Logline: A research team investigates a mysterious green liquid found in a church cellar.
Written and directed by John Carpenter, Prince of Darkness marks the filmmaker’s return to low budget, independent cinema. It is the second installment in Carpenter’s so-called “Apocalypse trilogy,” which began with The Thing (1982) and would conclude with In the Mouth of Madness (1995).
Prince of Darkness is by no means a great film but it is certainly an intriguing one. The film has echoes of earlier, Carpenter classics, namely Assault on Precinct 13 (1976) and The Thing (1982). The film stars Donald Pleasence, who also appeared in Halloween (1978) and Escape from New York (1981), as a Catholic priest. Pleasence, an underrated actor, is great as always. Pleasence appears alongside Victor Wong, who is equally wonderful as a college professor who takes his graduate students to a Los Angeles church to investigate a mysterious green goo. The graduate students, unfortunately, are not compelling characters and do little to warrant our sympathy.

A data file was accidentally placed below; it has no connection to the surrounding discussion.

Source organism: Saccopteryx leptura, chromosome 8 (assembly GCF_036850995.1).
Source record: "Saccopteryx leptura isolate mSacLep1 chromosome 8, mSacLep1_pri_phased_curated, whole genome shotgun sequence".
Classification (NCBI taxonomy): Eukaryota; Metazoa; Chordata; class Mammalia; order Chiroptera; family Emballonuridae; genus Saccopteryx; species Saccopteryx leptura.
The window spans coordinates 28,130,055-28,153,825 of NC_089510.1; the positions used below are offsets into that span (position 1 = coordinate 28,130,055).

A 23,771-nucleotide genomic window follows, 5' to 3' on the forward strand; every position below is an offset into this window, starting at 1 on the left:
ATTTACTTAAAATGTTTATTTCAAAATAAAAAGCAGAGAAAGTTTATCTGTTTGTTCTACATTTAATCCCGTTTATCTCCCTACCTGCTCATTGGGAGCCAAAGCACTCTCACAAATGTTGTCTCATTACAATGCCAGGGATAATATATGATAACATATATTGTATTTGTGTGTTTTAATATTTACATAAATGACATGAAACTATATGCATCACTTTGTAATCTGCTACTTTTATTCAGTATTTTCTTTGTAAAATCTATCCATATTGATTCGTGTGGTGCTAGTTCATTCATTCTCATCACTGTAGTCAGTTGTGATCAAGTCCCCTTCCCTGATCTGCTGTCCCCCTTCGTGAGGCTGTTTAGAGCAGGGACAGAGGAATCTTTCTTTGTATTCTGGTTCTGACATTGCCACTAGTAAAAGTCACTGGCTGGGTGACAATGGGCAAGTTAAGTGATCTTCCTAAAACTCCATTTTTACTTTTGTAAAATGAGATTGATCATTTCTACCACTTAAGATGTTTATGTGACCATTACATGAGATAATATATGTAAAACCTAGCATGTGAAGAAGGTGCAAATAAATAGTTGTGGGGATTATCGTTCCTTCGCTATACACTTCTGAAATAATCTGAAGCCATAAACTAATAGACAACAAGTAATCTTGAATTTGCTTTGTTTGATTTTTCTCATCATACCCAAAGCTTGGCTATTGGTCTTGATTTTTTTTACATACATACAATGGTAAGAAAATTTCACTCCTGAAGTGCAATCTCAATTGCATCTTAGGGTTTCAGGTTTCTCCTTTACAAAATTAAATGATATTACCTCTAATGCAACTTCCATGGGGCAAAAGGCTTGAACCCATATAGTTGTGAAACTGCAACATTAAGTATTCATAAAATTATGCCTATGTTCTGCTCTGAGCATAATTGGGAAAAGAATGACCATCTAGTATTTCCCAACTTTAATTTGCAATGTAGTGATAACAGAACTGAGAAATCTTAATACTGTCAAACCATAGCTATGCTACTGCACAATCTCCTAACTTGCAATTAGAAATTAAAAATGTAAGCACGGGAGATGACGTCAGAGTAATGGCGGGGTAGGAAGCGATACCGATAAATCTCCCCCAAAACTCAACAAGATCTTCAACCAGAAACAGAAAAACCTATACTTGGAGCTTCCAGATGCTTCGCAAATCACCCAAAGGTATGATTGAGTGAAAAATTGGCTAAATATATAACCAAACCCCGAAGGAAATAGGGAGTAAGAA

Despite its weak characters, the film features great direction and a strong score from Carpenter. With its limited budget, the film features excellent makeup effects. The plot may seem nonsensical most of the time but the tone is spot-on and there is plenty of suspense.
Though successful, Prince of Darkness was released to largely negative reviews but like so many of Carpenter’s films, has been subject to re-evaluation. It is now considered one of his most underrated features.
Prince of Darkness is a solid film that explores the dichotomy between science and religion. Its surreal imagery, like a mirror that separates two dimensions, is unforgettable. Prince of Darkness is certainly not one of Carpenter’s best films but it may very well be his creepiest.
Rating (out of ****): ***